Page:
Honeywell has begun flight testing a 13-in. autonomous unmanned aerial surveillance aircraft designed to allow a foot soldier to carry it on his back. Honeywell is developing the aircraft, the Micro Air Vehicle, for the U.S. Defense Advanced Research Projects Agency as part of its Advanced Concept Technology Demonstration program.
The gasoline-powered vehicle uses a vertically oriented propeller enclosed in a shroud. This ducted-fan design allows the vehicle to take off and land vertically using air thrust through the shroud. Development calls for a heavy-fuel engine variant of the Micro Air Vehicle to be available next year.
Flight tests are to continue through next month at Honeywell's facility in Albuquerque, N.M. The flight tests are set up to verify that the aircraft performs as designed and "will provide intelligence on enemy activity without risking the lives of human pilots or ground reconnaissance teams," Vaughn Fulton, Honeywell Unmanned Aerial Systems program manager, said.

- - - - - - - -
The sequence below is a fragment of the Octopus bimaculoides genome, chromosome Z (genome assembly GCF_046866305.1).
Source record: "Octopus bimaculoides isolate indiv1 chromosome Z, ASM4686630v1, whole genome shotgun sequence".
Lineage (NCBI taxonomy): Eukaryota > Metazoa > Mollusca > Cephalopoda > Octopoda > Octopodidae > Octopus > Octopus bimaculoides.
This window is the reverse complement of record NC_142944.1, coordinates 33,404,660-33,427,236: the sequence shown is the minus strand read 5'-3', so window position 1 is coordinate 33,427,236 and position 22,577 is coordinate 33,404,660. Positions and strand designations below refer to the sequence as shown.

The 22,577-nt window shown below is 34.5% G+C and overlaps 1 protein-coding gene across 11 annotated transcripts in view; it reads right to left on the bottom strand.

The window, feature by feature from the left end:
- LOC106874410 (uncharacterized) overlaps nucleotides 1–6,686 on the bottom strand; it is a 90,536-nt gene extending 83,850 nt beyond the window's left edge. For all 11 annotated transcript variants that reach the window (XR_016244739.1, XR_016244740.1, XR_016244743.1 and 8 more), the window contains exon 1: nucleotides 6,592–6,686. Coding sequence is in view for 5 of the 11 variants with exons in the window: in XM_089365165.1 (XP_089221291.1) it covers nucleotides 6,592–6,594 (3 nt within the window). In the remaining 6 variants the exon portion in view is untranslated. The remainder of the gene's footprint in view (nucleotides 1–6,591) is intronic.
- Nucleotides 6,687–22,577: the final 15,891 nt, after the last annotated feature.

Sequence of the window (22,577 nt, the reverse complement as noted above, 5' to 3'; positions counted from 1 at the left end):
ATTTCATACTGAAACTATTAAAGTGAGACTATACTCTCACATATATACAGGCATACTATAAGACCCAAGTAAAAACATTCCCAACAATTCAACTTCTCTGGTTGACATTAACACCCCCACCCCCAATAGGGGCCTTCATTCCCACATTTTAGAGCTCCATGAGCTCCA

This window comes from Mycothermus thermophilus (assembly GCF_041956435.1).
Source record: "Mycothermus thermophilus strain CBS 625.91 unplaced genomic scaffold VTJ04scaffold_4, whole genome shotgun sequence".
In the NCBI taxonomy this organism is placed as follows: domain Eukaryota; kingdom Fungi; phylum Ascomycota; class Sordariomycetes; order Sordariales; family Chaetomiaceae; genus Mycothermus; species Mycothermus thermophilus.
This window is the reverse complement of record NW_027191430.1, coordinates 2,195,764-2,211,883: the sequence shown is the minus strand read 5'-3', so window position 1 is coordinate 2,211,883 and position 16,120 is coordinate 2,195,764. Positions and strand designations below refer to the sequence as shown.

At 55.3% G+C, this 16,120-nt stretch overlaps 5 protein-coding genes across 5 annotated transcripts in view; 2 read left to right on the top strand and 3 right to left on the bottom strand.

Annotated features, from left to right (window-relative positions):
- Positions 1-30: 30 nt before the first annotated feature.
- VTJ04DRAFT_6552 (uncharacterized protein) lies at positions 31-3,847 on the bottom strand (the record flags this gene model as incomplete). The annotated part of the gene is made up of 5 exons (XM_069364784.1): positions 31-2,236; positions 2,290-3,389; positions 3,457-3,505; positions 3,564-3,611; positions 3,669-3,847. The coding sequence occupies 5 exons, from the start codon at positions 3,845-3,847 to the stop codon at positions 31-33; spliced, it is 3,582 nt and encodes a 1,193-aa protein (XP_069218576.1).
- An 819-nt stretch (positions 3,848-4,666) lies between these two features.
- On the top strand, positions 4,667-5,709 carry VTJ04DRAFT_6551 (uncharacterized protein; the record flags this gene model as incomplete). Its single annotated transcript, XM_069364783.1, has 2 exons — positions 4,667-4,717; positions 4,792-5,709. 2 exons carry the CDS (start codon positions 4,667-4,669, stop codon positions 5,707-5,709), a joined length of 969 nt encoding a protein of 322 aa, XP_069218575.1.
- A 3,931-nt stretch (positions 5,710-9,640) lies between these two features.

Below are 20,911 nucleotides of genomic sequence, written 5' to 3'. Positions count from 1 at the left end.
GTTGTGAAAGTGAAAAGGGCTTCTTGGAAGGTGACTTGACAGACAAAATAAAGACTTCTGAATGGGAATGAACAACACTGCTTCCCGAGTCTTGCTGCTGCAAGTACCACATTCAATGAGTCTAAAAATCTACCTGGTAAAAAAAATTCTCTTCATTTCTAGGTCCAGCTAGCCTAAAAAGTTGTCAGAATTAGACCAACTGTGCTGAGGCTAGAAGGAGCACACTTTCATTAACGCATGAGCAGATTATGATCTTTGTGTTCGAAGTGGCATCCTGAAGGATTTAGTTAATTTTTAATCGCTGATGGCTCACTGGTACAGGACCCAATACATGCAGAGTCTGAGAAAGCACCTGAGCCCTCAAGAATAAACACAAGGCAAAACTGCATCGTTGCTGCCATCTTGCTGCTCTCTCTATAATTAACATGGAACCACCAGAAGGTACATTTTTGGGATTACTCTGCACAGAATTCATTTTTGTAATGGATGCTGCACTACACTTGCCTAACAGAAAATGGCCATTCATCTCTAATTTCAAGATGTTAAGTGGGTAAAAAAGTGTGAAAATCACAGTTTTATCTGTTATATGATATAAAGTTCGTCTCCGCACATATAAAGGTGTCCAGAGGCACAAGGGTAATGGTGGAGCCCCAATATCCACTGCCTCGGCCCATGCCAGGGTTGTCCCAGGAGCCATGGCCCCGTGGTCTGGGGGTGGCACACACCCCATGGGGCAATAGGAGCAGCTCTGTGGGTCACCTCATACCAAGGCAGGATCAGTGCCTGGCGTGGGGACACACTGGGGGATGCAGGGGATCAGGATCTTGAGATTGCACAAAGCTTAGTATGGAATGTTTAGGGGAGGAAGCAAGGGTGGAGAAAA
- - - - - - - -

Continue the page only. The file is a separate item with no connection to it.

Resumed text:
In April, Honeywell is to start delivery of prototype systems to the Army for initial experimentation.
The vehicle may become part of the U.S. Army's Future Combat Systems program as the hover-and-stare Class I Unmanned Aerial Vehicle system. The vehicle is controlled using Honeywell's micro-electrical mechanical systems (MEM) electronic sensor technology. Honeywell is the prime contractor, with AAI Corp. the subcontractor for the airframe, AVID LCC the sub for modeling and simulation and Techsburg, Inc. the sub for testing and acoustics.